Figure 3.16 contains Strings and Snare modules on the left, and Strings, Snare, Brass and Flute modules on the right. This way we have added six modules to our event. Click the play button to listen how everything sounds. You will notice that after the first playback, the music stops – this is normal, because we haven’t told FMOD to do otherwise yet. We’ll do it now.

Notice on figure 3.16 that in the left upper corner of the workspace you see the words “Logic Tracks” with a small arrow pointed down. Clicking it shows and hides the logic tracks area. This area is the black region above the audio tracks, yet below the timeline. Make sure the black region is expanded, and right-click there. From the menu, choose Add Loop Region.

Figure 3.17

This will create the loop region, which you can drag left and right, by left-clicking its borders and dragging the region both ways to make it shorter or longer. Expand the loop region so that it encompass the entire musical piece, like on figure 3.18.

Another thing to do is to add tempo marker and transitions, but we’ll do this later on to add more interactivity to our music.

Figure 3.18

Now, if you click the play button again, you’ll notice that the music loops – it plays indefinitely. Go back to the Events tab now, on the left, and right-click on the name of the event. From the menu choose Assign to Bank | Master Bank. This will assign the event to the bank.

Save the project (File | Save) and build it (File | Build). Go back to Unity. Make sure you’ve opened the project you’ve integrated with FMOD earlier. In the Hierarchy panel, find the Main Camera game object. If you’ve imported the camera from standard assets, you should find the Main Camera within the MultipurposeCameraRig / Pivot object. There, turn off the Audio Listener component.

In the Inspector of the Main Camera object, click Add Component and use the search field to type FMOD. From the list of the components, choose FMOD Studio Listener. These components will be available to you once you successfully import the integration package. These components are basically C# scripts that control the sound but are dedicated for FMOD.

Figure 3.19

FMOD Studio Listener is similar to standard Audio Listener component built-in into Unity – this component listens for sounds. After adding this component to Unity, during testing the game you’ll see a debug window for FMOD in the left upper corner of the game screen. It shows some useful information, but we won’t talk about these in this game. Just know the window is there.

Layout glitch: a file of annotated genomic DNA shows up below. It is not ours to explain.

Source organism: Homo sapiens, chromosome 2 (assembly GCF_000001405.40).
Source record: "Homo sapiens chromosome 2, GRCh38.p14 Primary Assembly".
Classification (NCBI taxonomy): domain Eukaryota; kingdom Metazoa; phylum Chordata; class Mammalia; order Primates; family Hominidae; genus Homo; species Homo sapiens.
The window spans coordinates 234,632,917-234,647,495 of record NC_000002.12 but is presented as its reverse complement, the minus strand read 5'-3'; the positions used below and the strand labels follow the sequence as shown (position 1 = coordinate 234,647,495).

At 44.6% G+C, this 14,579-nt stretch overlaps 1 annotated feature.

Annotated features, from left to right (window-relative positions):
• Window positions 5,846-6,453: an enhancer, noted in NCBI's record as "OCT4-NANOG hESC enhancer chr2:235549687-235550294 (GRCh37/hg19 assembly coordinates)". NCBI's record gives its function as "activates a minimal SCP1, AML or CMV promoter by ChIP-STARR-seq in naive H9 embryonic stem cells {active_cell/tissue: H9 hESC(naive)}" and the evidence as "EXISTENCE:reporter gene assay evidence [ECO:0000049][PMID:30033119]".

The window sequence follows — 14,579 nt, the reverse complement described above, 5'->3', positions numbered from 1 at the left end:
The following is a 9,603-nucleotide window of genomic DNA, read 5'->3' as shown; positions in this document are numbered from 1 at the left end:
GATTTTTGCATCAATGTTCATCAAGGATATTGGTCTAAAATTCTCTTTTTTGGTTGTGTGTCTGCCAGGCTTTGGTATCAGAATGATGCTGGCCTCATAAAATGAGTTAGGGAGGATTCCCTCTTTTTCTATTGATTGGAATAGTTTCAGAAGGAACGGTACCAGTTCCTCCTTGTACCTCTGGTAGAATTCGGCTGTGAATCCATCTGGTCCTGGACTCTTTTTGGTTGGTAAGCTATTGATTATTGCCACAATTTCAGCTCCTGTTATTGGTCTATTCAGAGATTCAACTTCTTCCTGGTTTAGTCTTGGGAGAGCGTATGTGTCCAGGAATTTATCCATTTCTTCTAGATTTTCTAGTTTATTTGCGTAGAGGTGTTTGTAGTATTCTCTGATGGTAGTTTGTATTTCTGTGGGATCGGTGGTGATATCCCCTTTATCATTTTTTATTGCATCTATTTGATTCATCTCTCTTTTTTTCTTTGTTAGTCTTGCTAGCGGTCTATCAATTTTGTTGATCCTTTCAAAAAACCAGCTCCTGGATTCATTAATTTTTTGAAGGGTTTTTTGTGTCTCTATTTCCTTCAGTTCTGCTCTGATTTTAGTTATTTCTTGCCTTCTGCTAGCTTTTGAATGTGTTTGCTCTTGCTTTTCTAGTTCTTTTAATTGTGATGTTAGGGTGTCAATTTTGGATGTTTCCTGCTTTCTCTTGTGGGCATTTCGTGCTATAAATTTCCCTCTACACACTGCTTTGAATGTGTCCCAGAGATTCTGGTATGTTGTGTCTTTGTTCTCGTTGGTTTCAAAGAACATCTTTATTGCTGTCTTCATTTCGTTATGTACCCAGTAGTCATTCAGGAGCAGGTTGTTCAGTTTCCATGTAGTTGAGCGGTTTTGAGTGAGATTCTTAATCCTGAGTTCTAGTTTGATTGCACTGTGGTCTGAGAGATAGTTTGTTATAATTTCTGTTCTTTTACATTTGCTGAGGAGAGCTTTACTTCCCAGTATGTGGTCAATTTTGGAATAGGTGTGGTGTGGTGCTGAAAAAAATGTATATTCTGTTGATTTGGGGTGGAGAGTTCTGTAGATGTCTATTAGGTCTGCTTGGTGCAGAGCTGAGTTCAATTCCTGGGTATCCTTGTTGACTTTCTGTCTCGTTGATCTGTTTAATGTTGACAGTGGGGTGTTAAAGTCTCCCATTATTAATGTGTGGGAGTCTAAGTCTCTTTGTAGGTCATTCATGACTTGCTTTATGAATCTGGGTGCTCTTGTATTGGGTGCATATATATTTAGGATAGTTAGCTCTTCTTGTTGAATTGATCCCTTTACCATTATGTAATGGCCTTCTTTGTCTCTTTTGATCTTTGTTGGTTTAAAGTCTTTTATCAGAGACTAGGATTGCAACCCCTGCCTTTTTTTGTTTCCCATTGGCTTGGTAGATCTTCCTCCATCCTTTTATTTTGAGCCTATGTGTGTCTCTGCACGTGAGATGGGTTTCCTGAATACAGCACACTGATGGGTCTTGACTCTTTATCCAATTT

Figure 3.20

Now, create an empty game object on the screen and call it, for example, BackgroundMusic. Now we need to add an event to be played.

Figure 3.21

Select this new game object in the Hierarchy, and add a new component through the Inspector.

Figure 3.22

This time, add FMOD Studio Event Emitter. This is similar to Audio Source component in Unity. After adding this new component, you’ll notice it’s empty, but it displays a message Event Not Found.

Figure 3.23

Let’s add the event now. First, click the looking glass icon on the right side of the “Event” field.

Figure 3.24

After clicking the looking glass icon, you’ll see a list with a search field, and some banks – these are the banks you’ve created in FMOD. Right now, there’s not much there, because we have just a master bank in our project. In my case, I’ve called the event Music, so this is what you see on figure 3.24. Click the event twice to select it. For now don’t worry about the stuff that will show in this component.

Figure 3.25

Now we’re just interested in configuring the Play Event. Click the dropdown menu next to Play Event, and choose Object Start. By choosing this option, you set the playback of the event so that it starts playing once the game object is started in the game engine.

After doing all of this, start the game, and you will hear the music playing. Even better, after few seconds you’ll notice that the music is looping and it plays indefinitely.


In this chapter you’ve learned how to create and build FMOD projects, and how to integrate them with Unity. You’ve learned how to create events, add sounds and work with logic tracks, looping the sounds. You’ve also learned how to listen to the sounds in Unity, and how to play them by using components. In the next chapter, you will learn more about interactive music.

Keep in mind that all these techniques can be used to play any sort of sound in Unity – by creating an event, assigning it to a bank, and selecting it in a emitter component.